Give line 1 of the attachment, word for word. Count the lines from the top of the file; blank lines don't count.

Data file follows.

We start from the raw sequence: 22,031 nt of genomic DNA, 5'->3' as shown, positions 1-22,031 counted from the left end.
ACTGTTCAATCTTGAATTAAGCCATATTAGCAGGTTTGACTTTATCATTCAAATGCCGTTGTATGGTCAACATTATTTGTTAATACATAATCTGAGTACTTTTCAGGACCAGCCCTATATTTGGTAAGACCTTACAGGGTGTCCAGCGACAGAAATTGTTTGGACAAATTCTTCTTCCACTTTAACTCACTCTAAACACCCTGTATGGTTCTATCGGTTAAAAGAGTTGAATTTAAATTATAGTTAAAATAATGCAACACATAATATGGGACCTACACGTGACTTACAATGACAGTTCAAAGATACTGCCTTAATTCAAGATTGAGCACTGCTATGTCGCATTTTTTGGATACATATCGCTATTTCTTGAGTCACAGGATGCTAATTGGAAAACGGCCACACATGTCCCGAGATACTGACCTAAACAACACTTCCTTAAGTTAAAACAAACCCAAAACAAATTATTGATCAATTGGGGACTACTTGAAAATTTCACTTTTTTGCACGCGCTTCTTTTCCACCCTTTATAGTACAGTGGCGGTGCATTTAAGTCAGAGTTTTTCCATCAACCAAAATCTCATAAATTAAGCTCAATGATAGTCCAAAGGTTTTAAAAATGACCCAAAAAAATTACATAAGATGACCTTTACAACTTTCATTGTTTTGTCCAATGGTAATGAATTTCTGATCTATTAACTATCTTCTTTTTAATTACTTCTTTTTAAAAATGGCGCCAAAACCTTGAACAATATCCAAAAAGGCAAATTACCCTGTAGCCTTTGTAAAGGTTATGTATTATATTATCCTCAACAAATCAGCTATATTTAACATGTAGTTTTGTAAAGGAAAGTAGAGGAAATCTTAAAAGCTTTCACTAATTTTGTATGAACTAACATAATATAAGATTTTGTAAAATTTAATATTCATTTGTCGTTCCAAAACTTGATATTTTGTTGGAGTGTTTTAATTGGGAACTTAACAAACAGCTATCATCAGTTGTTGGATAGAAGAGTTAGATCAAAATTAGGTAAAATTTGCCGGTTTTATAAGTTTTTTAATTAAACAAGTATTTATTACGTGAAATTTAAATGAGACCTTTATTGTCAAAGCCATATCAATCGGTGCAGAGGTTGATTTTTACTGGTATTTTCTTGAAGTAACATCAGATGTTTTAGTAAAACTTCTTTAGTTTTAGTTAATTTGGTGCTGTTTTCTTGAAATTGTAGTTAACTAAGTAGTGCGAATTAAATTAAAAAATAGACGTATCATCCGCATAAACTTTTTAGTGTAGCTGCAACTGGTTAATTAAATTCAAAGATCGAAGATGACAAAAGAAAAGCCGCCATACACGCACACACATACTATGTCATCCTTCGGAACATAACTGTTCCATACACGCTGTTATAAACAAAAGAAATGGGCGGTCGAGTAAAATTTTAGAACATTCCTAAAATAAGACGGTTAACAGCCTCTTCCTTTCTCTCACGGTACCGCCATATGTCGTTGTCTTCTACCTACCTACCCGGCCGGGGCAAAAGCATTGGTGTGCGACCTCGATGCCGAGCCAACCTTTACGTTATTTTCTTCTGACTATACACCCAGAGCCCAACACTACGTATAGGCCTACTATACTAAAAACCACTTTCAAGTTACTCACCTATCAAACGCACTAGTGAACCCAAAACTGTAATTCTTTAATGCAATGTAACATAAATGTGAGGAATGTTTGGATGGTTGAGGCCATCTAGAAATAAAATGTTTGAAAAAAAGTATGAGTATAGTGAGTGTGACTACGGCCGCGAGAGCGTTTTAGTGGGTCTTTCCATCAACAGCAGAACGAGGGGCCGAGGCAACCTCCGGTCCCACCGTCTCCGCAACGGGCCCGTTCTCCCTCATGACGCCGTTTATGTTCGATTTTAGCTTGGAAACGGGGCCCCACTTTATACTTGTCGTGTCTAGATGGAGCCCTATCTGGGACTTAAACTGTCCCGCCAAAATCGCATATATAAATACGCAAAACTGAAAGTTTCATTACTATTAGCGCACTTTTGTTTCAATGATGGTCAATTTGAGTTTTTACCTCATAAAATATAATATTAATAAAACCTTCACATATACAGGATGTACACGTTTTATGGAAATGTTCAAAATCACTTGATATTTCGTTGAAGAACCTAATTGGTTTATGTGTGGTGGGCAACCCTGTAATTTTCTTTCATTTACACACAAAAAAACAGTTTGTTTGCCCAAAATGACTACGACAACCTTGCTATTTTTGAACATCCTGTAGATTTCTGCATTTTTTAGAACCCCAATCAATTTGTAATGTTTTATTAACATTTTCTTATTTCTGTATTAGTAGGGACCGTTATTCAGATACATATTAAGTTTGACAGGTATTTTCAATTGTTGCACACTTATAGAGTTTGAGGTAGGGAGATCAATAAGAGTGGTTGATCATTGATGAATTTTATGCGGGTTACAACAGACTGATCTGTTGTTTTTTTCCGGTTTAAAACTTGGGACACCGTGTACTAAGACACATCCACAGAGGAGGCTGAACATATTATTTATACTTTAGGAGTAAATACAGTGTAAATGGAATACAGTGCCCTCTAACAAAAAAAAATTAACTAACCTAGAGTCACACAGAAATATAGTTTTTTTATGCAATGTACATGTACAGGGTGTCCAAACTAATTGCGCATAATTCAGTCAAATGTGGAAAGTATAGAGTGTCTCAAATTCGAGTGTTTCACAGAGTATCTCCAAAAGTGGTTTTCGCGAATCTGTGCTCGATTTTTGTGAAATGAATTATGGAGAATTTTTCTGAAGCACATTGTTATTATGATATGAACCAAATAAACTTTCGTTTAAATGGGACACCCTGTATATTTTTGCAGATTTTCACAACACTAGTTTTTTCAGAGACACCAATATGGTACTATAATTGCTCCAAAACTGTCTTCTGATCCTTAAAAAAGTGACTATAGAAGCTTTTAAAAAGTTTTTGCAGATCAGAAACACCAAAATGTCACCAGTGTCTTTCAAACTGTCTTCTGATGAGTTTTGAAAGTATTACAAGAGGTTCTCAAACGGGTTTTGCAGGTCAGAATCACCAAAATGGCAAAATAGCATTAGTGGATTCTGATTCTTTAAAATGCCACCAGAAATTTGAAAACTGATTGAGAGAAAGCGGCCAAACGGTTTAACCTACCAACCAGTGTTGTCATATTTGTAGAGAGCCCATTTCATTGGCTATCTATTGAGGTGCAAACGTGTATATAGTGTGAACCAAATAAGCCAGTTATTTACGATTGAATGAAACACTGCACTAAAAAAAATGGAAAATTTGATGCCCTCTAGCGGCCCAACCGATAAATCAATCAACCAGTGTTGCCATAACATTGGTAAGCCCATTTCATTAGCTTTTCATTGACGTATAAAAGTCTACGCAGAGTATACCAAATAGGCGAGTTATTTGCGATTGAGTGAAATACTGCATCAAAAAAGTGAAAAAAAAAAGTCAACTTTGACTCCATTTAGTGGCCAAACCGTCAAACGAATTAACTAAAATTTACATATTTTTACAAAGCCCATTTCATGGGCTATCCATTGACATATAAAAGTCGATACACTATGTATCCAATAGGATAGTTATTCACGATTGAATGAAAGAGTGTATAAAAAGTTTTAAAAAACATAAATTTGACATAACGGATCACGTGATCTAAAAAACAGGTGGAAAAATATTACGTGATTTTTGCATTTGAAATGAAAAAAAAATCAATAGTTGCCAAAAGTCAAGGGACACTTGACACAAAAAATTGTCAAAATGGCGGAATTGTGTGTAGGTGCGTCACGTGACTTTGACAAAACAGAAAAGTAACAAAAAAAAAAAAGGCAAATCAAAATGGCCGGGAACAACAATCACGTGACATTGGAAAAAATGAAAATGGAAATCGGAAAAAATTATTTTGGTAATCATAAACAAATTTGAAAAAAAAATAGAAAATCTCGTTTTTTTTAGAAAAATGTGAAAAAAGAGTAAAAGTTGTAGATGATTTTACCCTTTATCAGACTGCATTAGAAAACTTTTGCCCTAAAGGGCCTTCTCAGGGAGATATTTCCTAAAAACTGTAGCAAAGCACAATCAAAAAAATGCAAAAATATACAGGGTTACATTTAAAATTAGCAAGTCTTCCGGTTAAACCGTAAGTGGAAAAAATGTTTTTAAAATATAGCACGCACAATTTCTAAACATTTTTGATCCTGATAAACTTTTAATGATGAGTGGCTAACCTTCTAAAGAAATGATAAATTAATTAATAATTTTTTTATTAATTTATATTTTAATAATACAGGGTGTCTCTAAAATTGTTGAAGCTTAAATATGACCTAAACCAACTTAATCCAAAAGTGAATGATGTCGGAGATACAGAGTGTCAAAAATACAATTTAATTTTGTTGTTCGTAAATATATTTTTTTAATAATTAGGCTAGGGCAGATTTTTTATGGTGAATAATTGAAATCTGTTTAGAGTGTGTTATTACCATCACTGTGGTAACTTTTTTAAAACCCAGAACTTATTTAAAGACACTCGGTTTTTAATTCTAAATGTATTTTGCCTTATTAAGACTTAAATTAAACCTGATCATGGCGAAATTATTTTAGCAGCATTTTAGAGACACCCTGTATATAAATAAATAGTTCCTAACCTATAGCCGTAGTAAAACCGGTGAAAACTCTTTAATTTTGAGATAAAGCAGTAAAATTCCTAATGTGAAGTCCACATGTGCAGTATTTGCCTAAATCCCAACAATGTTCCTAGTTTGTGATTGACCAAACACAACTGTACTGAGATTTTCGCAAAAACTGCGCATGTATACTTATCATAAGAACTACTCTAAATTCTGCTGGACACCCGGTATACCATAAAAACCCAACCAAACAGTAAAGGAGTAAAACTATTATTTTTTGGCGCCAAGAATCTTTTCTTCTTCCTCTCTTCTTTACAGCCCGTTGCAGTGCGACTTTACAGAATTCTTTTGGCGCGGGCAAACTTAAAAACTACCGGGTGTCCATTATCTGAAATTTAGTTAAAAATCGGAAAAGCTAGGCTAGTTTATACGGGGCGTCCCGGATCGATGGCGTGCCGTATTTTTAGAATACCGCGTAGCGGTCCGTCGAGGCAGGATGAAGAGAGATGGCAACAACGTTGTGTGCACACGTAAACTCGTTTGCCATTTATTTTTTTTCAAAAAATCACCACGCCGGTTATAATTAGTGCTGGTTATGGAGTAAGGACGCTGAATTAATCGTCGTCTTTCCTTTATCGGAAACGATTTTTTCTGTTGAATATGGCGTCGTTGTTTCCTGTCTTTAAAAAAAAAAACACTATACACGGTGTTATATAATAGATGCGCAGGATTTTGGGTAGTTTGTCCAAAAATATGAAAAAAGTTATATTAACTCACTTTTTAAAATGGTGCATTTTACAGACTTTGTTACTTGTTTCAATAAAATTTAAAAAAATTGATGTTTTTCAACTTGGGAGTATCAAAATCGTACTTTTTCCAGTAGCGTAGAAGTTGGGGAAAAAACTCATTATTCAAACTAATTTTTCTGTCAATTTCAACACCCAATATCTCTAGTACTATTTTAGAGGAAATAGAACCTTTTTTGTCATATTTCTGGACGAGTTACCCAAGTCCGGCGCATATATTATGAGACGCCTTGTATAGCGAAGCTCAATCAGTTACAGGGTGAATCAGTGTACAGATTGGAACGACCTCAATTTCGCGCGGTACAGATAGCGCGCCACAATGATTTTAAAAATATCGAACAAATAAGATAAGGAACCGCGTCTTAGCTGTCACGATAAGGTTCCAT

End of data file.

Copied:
We start from the raw sequence: 22,031 nt of genomic DNA, 5'->3' as shown, positions 1-22,031 counted from the left end.